Not so calm after all.
As we talked about music, first one hand and then the other rose, sketching points in the air. He had long fingers, the right hands for a man who played the pipe organ, as Christine had told me he did. I could almost see the notes in the air as his hand flowed through a crescendo. His voice had grown warmer too. Not enthusiastic. Barely even friendly. But at least there was a hint of interest.
Eventually we slipped off to Italian opera, by way of Verdi, and he made a remark about Rome that didn’t sound like it came second-hand.
“Have you been to Rome?” I asked, without stopping to think first or I might not have chanced a personal question. I knew intellectually that he couldn’t have sprung into existence the day the Opera Garnier opened, but I had never been able to picture him anywhere else. It wasn’t the most intriguing question I could have asked, but it was the only one I’d had any opening for.
He took a long time to answer, long enough for me to regret trying even this question.
“Yes,” he said at last, hands stilled on the arms of his chair again, voice not hostile but not enthused either. “Years ago.”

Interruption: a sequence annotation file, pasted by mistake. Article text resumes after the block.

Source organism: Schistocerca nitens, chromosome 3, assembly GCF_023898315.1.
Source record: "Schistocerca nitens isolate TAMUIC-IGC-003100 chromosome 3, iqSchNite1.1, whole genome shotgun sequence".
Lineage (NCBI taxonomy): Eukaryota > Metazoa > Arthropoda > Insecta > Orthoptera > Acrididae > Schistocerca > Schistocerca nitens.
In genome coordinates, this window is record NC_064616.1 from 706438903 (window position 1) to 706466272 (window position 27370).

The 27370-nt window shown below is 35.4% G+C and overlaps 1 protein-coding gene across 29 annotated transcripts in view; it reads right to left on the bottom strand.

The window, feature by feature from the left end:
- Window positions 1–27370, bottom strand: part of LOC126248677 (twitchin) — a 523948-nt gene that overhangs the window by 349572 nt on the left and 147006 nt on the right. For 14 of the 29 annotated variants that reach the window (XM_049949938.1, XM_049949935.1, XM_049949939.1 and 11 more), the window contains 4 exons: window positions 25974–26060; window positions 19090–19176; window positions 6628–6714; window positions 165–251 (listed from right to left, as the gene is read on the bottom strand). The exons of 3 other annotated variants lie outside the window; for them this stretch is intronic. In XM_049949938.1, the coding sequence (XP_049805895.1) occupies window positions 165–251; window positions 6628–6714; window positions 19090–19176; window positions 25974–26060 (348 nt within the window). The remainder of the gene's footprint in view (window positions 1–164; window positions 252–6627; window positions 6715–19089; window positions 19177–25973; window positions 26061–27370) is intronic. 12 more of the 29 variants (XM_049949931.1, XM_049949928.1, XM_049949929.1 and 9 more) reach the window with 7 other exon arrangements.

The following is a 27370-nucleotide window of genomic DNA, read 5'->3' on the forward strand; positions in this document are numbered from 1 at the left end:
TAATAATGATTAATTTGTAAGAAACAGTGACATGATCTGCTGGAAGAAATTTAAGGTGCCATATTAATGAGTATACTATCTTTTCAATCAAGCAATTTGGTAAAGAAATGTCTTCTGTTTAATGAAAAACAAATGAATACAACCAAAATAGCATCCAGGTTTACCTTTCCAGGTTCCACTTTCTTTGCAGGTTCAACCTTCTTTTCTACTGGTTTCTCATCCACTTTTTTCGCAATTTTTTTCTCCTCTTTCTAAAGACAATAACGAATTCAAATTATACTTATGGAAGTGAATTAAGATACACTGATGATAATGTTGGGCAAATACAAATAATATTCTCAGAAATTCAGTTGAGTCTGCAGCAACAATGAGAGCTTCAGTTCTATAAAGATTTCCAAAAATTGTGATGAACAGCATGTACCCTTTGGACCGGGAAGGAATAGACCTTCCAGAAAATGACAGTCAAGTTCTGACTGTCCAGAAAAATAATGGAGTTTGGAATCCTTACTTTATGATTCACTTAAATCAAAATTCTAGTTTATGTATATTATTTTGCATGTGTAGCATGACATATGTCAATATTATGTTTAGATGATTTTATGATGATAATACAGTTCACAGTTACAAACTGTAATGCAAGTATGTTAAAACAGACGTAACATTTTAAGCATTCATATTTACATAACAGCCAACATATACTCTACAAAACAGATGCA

One tiny puzzle piece in the Phantom’s history. Perhaps that made me reckless enough to say, “I’d love to go to Rome. What did you see there?” Surely that couldn’t be considered prying. But so help me, if he just said ‘a lot of buildings,’ I was going to scream.
The Phantom of the Opera, however, was not the Vicomte de Chagny, who circumnavigated the globe and could only tell me that he saw a lot of water. The Phantom told me about the Coliseum and the Piazza del Campidoglio, the Theatre of Marcellus and the ceiling of the Sistine Chapel, and the musical advancements of the Accademia Nazionale di Santa Cecilia. His hands drew shapes in the air, pillars and arches and towers that I could nearly see, suspended between his fingertips. Even if that did add up to mostly a lot of buildings, and even if I didn’t follow all of it, enough was interesting to leave me genuinely reluctant when I realized my allotted time was up.